I almost didn’t see this film, because I’d heard that Tarantino was incredibly violent. And, as I may have mentioned, I’m not a huge fan of gore. But I was urged to see it by a friend and am glad that I did.
The movie’s plot is a patchwork of nonlinear scenes and storylines that all revolve around a gangster named Marsellus Wallace (Vhing Rhames), his wife, Mia (Uma Thurman), a pair of hit men (Samuel Jackson and John Travolta), and a boxer named Butch (Bruce Willis). Each of them has a story that’s told out of order and intersects with the others in various ways.
Some of the best parts of the movie go to supporting characters. Such as Harvey Keitel, who plays a cleanup man named Winston Wolfe. Keitel enjoys many a scene-stealing moment, such as these:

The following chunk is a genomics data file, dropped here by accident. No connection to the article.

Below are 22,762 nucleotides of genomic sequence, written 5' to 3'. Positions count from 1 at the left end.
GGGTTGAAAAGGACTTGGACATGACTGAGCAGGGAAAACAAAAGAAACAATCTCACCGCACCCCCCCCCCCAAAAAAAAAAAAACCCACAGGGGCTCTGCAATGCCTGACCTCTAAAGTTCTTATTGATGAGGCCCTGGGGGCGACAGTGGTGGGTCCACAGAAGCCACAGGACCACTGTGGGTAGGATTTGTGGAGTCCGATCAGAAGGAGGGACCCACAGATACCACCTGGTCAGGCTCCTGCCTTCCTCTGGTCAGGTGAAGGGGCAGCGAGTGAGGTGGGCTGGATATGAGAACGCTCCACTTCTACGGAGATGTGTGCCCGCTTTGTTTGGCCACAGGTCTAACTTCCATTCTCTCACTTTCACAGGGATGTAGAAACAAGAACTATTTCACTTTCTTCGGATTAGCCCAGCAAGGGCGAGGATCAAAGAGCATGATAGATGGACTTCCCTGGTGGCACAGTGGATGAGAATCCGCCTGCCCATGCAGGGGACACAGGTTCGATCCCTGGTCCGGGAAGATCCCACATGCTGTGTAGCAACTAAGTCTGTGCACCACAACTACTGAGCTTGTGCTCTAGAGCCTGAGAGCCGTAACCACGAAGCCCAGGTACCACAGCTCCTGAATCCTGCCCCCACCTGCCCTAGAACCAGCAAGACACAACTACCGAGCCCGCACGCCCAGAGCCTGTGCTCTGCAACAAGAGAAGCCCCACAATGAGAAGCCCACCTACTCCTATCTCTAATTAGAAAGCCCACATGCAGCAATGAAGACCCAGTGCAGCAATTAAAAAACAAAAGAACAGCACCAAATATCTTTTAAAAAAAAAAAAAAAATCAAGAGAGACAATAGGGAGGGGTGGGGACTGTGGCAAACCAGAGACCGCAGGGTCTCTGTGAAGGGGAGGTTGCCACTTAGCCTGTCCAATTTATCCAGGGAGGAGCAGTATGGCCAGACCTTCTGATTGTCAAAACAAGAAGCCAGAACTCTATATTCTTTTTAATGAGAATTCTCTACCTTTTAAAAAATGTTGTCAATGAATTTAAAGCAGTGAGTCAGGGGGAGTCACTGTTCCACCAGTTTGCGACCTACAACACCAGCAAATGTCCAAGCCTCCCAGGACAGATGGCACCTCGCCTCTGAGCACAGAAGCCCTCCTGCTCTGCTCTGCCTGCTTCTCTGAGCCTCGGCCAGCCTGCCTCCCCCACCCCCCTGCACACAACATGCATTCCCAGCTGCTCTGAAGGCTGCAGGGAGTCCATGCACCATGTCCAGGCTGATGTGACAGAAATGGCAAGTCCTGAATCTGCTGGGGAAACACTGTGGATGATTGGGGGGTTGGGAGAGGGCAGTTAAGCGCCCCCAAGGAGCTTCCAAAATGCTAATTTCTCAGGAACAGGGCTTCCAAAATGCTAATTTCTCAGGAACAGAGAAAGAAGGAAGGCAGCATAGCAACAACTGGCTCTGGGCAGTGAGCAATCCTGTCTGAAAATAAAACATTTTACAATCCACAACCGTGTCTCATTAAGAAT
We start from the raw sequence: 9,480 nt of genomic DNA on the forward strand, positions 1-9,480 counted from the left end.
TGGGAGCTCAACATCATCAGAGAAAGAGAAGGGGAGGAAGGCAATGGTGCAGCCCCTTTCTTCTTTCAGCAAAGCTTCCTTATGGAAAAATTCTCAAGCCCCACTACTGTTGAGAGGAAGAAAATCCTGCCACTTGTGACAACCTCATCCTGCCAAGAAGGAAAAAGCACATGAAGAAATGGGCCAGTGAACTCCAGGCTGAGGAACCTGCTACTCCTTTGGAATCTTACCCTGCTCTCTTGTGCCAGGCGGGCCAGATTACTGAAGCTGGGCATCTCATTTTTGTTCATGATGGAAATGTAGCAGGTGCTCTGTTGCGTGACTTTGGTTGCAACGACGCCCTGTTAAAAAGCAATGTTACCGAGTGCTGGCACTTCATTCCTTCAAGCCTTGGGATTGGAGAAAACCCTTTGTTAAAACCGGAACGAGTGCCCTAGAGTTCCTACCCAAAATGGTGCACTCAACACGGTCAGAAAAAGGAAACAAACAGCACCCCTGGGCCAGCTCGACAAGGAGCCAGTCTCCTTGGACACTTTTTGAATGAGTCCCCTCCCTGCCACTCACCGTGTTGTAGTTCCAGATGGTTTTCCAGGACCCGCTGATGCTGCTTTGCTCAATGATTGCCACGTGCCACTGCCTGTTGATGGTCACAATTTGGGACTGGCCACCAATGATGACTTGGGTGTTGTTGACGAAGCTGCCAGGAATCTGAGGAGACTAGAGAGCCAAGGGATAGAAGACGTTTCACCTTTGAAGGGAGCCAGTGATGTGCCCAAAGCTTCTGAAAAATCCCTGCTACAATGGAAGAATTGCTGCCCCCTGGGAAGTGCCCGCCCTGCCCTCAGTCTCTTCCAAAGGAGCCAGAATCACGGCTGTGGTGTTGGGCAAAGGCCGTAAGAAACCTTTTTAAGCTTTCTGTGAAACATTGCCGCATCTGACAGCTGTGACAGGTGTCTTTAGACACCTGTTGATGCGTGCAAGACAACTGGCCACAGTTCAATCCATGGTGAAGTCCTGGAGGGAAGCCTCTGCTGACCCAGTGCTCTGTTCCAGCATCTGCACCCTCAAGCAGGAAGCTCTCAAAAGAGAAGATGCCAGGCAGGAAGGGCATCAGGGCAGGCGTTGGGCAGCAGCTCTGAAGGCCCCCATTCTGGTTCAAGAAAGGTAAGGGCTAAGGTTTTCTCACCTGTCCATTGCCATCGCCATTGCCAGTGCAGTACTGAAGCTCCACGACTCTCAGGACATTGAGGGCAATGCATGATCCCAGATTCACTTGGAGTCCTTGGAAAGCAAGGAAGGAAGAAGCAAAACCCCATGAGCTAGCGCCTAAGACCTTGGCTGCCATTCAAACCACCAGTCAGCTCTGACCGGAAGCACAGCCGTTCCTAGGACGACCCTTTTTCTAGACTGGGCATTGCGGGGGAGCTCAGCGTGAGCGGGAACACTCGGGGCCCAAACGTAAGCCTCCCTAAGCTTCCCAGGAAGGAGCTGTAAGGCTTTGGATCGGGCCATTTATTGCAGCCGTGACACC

Then there’s Christopher Walken as Butch’s dad. He does such a great impression of … himself basically …
Even the part where someone gets his head blown off in the back seat of a car is more cartoonish than it is grisly. In fact, the movie is flat-out funny in a darkly humorous way.
The intertwining plot lines fit together so seamlessly, it’s a bit mind-blowing. Given such a complex structure, the film invites multiple viewings — an invitation I’ve accepted on many occasions. All I can say is kudos to Tarantino, who wrote the screenplay. It’s the kind of thing I wish I’d written.
Labeled by cinema critics as both “black comedy” and “neo-noir,” Pulp Fiction is without a doubt one of the most clever postmodern crime films ever.
After seeing this film, I’ll never be able to go to a diner without thinking, “Garçon means boy.”
The movie is a “two thumbs up” treat!